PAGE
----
Other Source’s Views on Healthy Aging

The American Hospital Association’s article “How boomers will change healthcare” discusses how boomers will in future comprise the biggest group of patients with chronic diseases. They will, however, profit from medication, innovation in data and diagnosis, and advancements in surgical procedures. The second article "State of the art and science: The future of smartphones in healthcare" by Michael Batista and Shiv Gaglani explores the aspect of the future use of smartphones in healthcare in the diagnosis and treatment of diseases among the aging population.

How Boomers will Change Healthcare

The article supports Irving's position that the U.S. and the world will in future experience a new golden era of medicines. Asthma-like inhalers are expected to be developed in future to be used for the effective administration of insulin. Smart pill bottles are also to be developed in future that will be used to detect when a patient has missed medication. The article also agrees with Irving’s views on the future of surgery. According to the American Hospital Association, minimally invasive surgery techniques will be developed in future that will lessen the strain of surgery on the elderly. Miniaturized surgical devices and cameras will be created that will allow surgeons to perform surgical procedures using minuscule incisions while advances in imaging will allow surgeons to see through the skin. The surgeries that are less invasive will present patients with fast processes, shorter periods of recovery, and a reduced effect on the lifestyle of the elderly.

State of the Art and Science: The Future of Smart Phones in Healthcare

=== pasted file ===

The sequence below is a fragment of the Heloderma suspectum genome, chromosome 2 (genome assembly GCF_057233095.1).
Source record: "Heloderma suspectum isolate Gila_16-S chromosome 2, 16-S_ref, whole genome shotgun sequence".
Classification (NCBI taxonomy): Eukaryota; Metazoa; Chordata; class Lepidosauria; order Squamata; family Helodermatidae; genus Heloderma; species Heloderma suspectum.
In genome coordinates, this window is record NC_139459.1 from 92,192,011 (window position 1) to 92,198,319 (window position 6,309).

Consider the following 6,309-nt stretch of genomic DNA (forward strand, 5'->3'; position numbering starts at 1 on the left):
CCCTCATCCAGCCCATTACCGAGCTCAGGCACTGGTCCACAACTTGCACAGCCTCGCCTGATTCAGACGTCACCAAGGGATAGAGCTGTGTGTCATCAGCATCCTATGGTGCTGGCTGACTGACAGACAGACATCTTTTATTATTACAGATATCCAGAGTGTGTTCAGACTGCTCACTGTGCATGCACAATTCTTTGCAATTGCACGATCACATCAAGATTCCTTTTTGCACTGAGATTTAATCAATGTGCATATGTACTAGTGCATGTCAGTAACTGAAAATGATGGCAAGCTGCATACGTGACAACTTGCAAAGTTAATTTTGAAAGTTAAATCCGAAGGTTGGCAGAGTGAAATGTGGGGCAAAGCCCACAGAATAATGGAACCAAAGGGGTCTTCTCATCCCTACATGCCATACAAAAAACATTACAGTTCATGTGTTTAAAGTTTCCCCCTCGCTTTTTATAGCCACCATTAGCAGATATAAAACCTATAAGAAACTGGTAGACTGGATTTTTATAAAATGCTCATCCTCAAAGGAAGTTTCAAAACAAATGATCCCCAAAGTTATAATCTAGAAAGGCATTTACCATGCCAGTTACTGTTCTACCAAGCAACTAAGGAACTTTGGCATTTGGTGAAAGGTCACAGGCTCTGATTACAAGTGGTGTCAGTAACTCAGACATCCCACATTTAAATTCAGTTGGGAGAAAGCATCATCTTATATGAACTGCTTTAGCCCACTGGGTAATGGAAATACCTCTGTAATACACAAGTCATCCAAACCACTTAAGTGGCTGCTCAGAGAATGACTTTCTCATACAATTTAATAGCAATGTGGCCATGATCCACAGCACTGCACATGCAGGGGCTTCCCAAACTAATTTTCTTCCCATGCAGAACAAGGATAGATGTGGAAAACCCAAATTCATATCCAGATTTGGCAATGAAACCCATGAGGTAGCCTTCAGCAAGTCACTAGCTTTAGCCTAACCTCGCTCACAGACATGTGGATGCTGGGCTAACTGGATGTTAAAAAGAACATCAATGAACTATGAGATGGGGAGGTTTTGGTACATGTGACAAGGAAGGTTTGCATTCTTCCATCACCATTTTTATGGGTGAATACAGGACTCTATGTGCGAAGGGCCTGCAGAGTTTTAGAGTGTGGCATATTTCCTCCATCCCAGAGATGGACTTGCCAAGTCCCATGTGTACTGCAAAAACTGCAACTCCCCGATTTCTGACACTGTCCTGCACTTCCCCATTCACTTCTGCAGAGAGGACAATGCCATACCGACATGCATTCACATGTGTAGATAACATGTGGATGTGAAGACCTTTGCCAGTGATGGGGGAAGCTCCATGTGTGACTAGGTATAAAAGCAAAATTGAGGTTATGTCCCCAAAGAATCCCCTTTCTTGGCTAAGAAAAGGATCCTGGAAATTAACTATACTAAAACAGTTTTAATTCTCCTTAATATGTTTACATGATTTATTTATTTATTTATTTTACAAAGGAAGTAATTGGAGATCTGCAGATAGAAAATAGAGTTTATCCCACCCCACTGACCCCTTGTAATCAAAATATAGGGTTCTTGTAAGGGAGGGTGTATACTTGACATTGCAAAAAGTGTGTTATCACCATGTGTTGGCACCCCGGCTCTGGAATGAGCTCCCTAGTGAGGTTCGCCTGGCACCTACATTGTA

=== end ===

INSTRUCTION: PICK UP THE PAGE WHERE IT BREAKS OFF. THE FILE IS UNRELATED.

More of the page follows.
Batista and Gaglani support Irving’s view that the revolution in data and diagnosis of health conditions will occur in future and will be made possible by the use of smartphones. Humans will in future have more advanced smartphone applications that will monitor various dimensions of their health. The applications will permit data from patients to be routinely documented in tailored profiles that will be conveyed safely to a patient’s house. Moreover, in future, physicians will be able to diagnose the elderly efficiently even before they arrive at the hospital. It is attributed to portable sonographic medical devices connected with smartphones that will be used to diagnose a patient’s condition. These will then be transferred using a smartphone to a hospital to be diagnosed before even the patient arrives.

Final Thoughts

The future of healthy aging for the elderly seems bright. Several medical innovations will be used in data and diagnosis, surgery, and medication for the aging. The topic is important to the people who are aging as it gives them hope of good health in their old age. Thanks to medical innovations, senior citizens will be able to undergo surgery safely, while new vaccines and medication will prevent diseases such Alzheimer’s common during old age. It is also crucial for those aging to know of several devices that will be useful in diagnosing diseases. The diagnosis will help prevent avoidable deaths and assure people of healthy ways of aging.

Conclusion

The three articles agree that the aging population is expected to age healthily in future thanks to medical innovations. For example, advancements in data and diagnosis will see the creation of medical applications used in smartphones to enable the early diagnosis of diseases. Innovations in medicines and vaccines will see the reduction in diseases like Alzheimers while those in surgery will result in senior citizens successfully undergoing surgery. Hopefully, the future will arrive sooner so the old can enjoy healthy aging.